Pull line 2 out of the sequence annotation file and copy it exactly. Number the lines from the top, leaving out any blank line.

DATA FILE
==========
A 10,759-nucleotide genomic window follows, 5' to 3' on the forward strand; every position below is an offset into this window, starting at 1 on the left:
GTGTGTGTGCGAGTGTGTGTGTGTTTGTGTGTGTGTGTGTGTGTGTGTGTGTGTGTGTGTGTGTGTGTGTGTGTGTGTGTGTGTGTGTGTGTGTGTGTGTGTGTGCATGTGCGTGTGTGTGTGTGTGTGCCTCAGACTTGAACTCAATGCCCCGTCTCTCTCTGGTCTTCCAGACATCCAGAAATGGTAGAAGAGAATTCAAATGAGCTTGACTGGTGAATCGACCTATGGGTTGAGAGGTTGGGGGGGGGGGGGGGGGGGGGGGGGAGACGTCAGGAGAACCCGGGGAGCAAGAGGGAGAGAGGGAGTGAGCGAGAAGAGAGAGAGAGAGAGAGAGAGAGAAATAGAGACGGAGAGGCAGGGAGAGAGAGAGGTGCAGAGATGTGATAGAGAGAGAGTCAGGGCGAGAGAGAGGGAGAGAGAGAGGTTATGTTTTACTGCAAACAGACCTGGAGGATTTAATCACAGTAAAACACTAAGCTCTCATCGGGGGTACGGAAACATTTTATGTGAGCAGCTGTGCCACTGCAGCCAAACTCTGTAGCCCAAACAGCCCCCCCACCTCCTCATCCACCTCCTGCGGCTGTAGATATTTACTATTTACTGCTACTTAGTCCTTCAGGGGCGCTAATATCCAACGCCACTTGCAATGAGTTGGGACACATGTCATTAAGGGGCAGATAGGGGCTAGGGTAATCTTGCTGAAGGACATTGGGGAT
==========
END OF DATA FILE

GTGTGTGTGCGAGTGTGTGTGTGTTTGTGTGTGTGTGTGTGTGTGTGTGTGTGTGTGTGTGTGTGTGTGTGTGTGTGTGTGTGTGTGTGTGTGTGTGTGTGTGTGCATGTGCGTGTGTGTGTGTGTGTGCCTCAGACTTGAACTCAATGCCCCGTCTCTCTCTGGTCTTCCAGACATCCAGAAATGGTAGAAGAGAATTCAAATGAGCTTGACTGGTGAATCGACCTATGGGTTGAGAGGTTGGGGGGGGGGGGGGGGGGGGGGGGGAGACGTCAGGAGAACCCGGGGAGCAAGAGGGAGAGAGGGAGTGAGCGAGAAGAGAGAGAGAGAGAGAGAGAGAGAAATAGAGACGGAGAGGCAGGGAGAGAGAGAGGTGCAGAGATGTGATAGAGAGAGAGTCAGGGCGAGAGAGAGGGAGAGAGAGAGGTTATGTTTTACTGCAAACAGACCTGGAGGATTTAATCACAGTAAAACACTAAGCTCTCATCGGGGGTACGGAAACATTTTATGTGAGCAGCTGTGCCACTGCAGCCAAACTCTGTAGCCCAAACAGCCCCCCCACCTCCTCATCCACCTCCTGCGGCTGTAGATATTTACTATTTACTGCTACTTAGTCCTTCAGGGGCGCTAATATCCAACGCCACTTGCAATGAGTTGGGACACATGTCATTAAGGGGCAGATAGGGGCTAGGGTAATCTTGCTGAAGGACATTGGGGAT